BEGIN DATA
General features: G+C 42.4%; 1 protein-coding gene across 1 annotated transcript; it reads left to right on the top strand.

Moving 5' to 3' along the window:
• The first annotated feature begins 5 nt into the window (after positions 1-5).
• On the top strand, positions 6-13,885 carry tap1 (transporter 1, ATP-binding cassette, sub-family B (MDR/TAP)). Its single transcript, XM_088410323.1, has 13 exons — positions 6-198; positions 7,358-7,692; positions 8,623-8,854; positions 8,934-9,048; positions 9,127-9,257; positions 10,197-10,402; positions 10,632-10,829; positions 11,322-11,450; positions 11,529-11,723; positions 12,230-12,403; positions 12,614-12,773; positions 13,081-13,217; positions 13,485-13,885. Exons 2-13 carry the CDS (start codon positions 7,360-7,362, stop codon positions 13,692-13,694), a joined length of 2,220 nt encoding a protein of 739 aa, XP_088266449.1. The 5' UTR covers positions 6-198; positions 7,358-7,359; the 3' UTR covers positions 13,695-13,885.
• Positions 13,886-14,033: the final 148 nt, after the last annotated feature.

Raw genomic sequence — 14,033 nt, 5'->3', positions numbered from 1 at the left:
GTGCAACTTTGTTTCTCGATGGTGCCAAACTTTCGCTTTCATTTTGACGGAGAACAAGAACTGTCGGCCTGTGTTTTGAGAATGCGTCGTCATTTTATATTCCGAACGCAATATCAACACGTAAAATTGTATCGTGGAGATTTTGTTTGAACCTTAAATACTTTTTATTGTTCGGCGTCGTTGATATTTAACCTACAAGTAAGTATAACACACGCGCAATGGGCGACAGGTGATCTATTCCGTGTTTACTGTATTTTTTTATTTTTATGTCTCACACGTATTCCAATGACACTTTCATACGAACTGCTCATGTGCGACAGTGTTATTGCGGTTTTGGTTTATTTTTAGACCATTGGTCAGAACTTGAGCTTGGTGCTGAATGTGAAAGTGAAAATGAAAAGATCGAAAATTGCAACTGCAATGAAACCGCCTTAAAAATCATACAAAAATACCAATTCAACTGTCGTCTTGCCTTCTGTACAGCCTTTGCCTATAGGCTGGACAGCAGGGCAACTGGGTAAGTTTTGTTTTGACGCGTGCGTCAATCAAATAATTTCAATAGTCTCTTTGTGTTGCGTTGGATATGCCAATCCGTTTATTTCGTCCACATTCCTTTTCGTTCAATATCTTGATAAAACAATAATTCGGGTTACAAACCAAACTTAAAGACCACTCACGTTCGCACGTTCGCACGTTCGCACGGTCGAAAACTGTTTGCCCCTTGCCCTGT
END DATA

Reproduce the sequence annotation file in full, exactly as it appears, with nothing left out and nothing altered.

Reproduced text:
General features: G+C 42.4%; 1 protein-coding gene across 1 annotated transcript; it reads left to right on the top strand.

Moving 5' to 3' along the window:
• The first annotated feature begins 5 nt into the window (after positions 1-5).
• On the top strand, positions 6-13,885 carry tap1 (transporter 1, ATP-binding cassette, sub-family B (MDR/TAP)). Its single transcript, XM_088410323.1, has 13 exons — positions 6-198; positions 7,358-7,692; positions 8,623-8,854; positions 8,934-9,048; positions 9,127-9,257; positions 10,197-10,402; positions 10,632-10,829; positions 11,322-11,450; positions 11,529-11,723; positions 12,230-12,403; positions 12,614-12,773; positions 13,081-13,217; positions 13,485-13,885. Exons 2-13 carry the CDS (start codon positions 7,360-7,362, stop codon positions 13,692-13,694), a joined length of 2,220 nt encoding a protein of 739 aa, XP_088266449.1. The 5' UTR covers positions 6-198; positions 7,358-7,359; the 3' UTR covers positions 13,695-13,885.
• Positions 13,886-14,033: the final 148 nt, after the last annotated feature.

Raw genomic sequence — 14,033 nt, 5'->3', positions numbered from 1 at the left:
GTGCAACTTTGTTTCTCGATGGTGCCAAACTTTCGCTTTCATTTTGACGGAGAACAAGAACTGTCGGCCTGTGTTTTGAGAATGCGTCGTCATTTTATATTCCGAACGCAATATCAACACGTAAAATTGTATCGTGGAGATTTTGTTTGAACCTTAAATACTTTTTATTGTTCGGCGTCGTTGATATTTAACCTACAAGTAAGTATAACACACGCGCAATGGGCGACAGGTGATCTATTCCGTGTTTACTGTATTTTTTTATTTTTATGTCTCACACGTATTCCAATGACACTTTCATACGAACTGCTCATGTGCGACAGTGTTATTGCGGTTTTGGTTTATTTTTAGACCATTGGTCAGAACTTGAGCTTGGTGCTGAATGTGAAAGTGAAAATGAAAAGATCGAAAATTGCAACTGCAATGAAACCGCCTTAAAAATCATACAAAAATACCAATTCAACTGTCGTCTTGCCTTCTGTACAGCCTTTGCCTATAGGCTGGACAGCAGGGCAACTGGGTAAGTTTTGTTTTGACGCGTGCGTCAATCAAATAATTTCAATAGTCTCTTTGTGTTGCGTTGGATATGCCAATCCGTTTATTTCGTCCACATTCCTTTTCGTTCAATATCTTGATAAAACAATAATTCGGGTTACAAACCAAACTTAAAGACCACTCACGTTCGCACGTTCGCACGTTCGCACGGTCGAAAACTGTTTGCCCCTTGCCCTGT